22 JUNE 1945
First Lieutenant Arthur G. Carothers, pilot of "Playmate Four One", was returning home from his mission to Borneo when he intercepted a distress message at 1330 stating that a B-24 was in trouble and would have to crash land on the sea at approximately 04 degrees 35'S 120 degrees 30'E. (actually crash landed at 00 degrees 35'N 124 degrees 35'E) Lieutenant Carothers set course for the scene of the crash and sighted six men of the B-24 crew on the beach. Lieutenant Carothers landed in a very rough sea and took the six men aboard and attempted to take-off at 1610. After a long and hazardous run toward the open sea, the ship bounced from a swell, held for a moment and then crashed head on into an oncoming wave. The force of the impact ripped the pilot and navigator's compartments wide open and catapulted the pilot, co-pilot and radio operator into the sea, still strapped in their seats.
Eleven men escaped, three being killed in the crash. The uninjured survivors launched a life raft and placed the injured in the dinghy, the rest hanging onto the gunwales. The ship, 44-33885, sank in 40 minutes. [Aircraft was written off 23 June 1945 per INDIVIDUAL AIRCRAFT RECORD CARD3] Fortunately, 2Lt Bryan W. Guess, pilot of Playmate 42, having completed a special search of the southern Celebes was in the vicinity of the B-24 crash and arrived just as Lieutenant Corothers was taxiing his ship inshore to pick up the six original survivors. While Lieutenant Guess circled Playmate 41, a combat photographer made a moving picture of the entire action. They watched the six survivors paddle out to the ill-fated rescue ship, saw Playmate 41 make her last run, watched her as she finally struggled free from the grasp of the sea, falter in the air and fall back to destruction, carrying with her one member of the gallant crew and two survivors from the B-24. Lieutenant Guess saw 11 men escape from the stricken ship. Profiting from the experience of his fellow pilot, Lieutenant Corothers, he landed in the sheltered bay, two miles distant and taxied to the eleven survivors clinging to their life raft in the boiling sea. After all survivors were taken aboard, Lieutenant Guess taxied back to the sheltered waters of the bay, but due to the rising sea was forced to remain there until 1845 before the sea subsided sufficiently for a safe take-off. Three members of the Playmate crew were severely injured in the crash and were given emergency medical treatment by the Flight Surgeon, Captain Nicholas Bailey, who escaped from the crash uninjured, and the medical technician on Playmate 42. None of the other survivors or crewmembers were injured. Take-off was accomplished at 1845 and with the survivors of two crews, Playmate 42 arrived at Morotai at 2045. All rescued personnel were admitted to the 155th Station Hospital for treatment and observation. Lieutenant Carothers, pilot of Playmate 41, sustained a fracture of his right fibula and other lacerations. Sergeant Mason and Sergeant Childs sustained multiple bruises and lacerations. The ill-fated B-24 with a crew of eight was returning from a photographic mission over the southern Celebes when two of their engines cut out, forcing them to bail out or ditch the ship. Four men elected to bail out. The pilot and co-pilot ditched the ship and escaped. All six survivors reached the shore uninjured. The two remaining crewmembers were not seen after the four men bailed out, although some of the survivors thought they saw them bail out. However, this story could not be substantiated as rescue planes from this Group searched the sea and shore line for several days, seeking the two lost airmen, but the search was fruitless and the men given up as lost. It is possible that they escaped from the ship and reached shore but the area is infested with Japs. If they did reach land, they may have been killed or taken prisoner.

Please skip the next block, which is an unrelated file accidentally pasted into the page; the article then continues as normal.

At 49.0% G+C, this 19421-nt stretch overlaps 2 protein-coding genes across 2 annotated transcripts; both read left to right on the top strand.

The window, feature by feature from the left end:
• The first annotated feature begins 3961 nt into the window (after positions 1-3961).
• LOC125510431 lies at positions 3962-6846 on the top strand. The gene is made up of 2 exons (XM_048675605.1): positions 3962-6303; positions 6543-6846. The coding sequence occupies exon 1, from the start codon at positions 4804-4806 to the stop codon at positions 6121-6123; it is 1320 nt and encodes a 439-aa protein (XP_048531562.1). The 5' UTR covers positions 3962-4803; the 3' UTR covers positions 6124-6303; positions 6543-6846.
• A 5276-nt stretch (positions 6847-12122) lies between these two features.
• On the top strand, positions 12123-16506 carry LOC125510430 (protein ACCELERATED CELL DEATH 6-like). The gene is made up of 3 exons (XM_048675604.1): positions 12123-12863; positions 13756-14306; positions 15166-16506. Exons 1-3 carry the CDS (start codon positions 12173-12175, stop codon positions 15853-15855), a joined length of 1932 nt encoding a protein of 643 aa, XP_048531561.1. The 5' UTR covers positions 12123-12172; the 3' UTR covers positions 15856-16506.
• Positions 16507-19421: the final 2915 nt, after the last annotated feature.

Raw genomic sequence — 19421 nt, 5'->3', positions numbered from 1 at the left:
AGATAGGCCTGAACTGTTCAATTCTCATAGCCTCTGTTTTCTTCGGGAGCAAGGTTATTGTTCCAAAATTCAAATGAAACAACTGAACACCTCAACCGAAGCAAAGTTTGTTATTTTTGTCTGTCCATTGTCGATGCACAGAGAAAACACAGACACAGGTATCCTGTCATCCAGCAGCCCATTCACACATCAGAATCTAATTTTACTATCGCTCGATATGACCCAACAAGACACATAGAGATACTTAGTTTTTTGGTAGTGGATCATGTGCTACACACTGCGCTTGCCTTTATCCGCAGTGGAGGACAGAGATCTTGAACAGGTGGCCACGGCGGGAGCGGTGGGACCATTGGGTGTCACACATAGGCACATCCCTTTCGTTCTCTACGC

This is the first time any survivors were lost after being rescued by this Squadron. Anyone who has ever participated in a water landing or take-off, can appreciate the hazards which our gallant crews undergo every time they land on the open sea. Remarks:

Survivors:   OA-10A - 44-33885

P- 2nd Lt. Arthur G. Carothers 0-831127
CP- 2nd Lt. Eugene Fontinell 0-2023992
FS- Capt Nicholas E. Bailey 0-419154
E- Cpl Alfred Chieca 32874227
R- Pfc Granville S. Mason 12130979
AR- Sgt Donald C. Childs 34544815
V- S/Sgt Albert A. Kurto 31173969

B-24 Crew:

2nd Lt. Walter E. Kulig 0-811016
Cpl Daniel Loeffelholz 36288151
Sgt Glenn Gatenby 37725868
Sgt Robert Kahl 35097549

Men reported down with OA-10A - 44-33885


2nd Lt. William E. Thornton 0-2064357 - (2nd ERS)
2Lt Douglas S. Oren 372nd Bomb Sq.
F/O Albert Lorenz 372nd Bomb Sq.

USAAF SERNO: 44-33885 (CV-342)**  
"Playmate 41"  
(Pilot) 1st Lt. Arthur C. Carothers; (Co-Pilot) Flt Off. Eugene Fontinell; (Flight Surgeon) Captain Nicholas Bailey; (Navigator) 2nd Lt. William E. Thornton; (Engineer) Corporal Alfred Chieca; (Radio) Private First Class Granville Mason; (AR) Sgt Donald Childs; (Radar) S/Sgt Albert A. Kurto

The narrative of these rescues was compiled and published in April 1946 from logbooks of pilots, notes, letters, and other
information by secretary Marina G. de Guzman in Pampanga, Philippines.

  * Aircraft produced at Canadian Vickers Ldt, Cartierville, Quebec, Canada
** Canadian Vickers contract number that was unique to each aircraft produced by at the Cartierville, Quebec plan


MARCH '45 - APRIL '45 - MAY '45 - JUNE '45 -
JULY '45  - AUGUST '45 - SEPTEMBER '45


2nd Emergency Rescue Squadron -  All Rights Reserved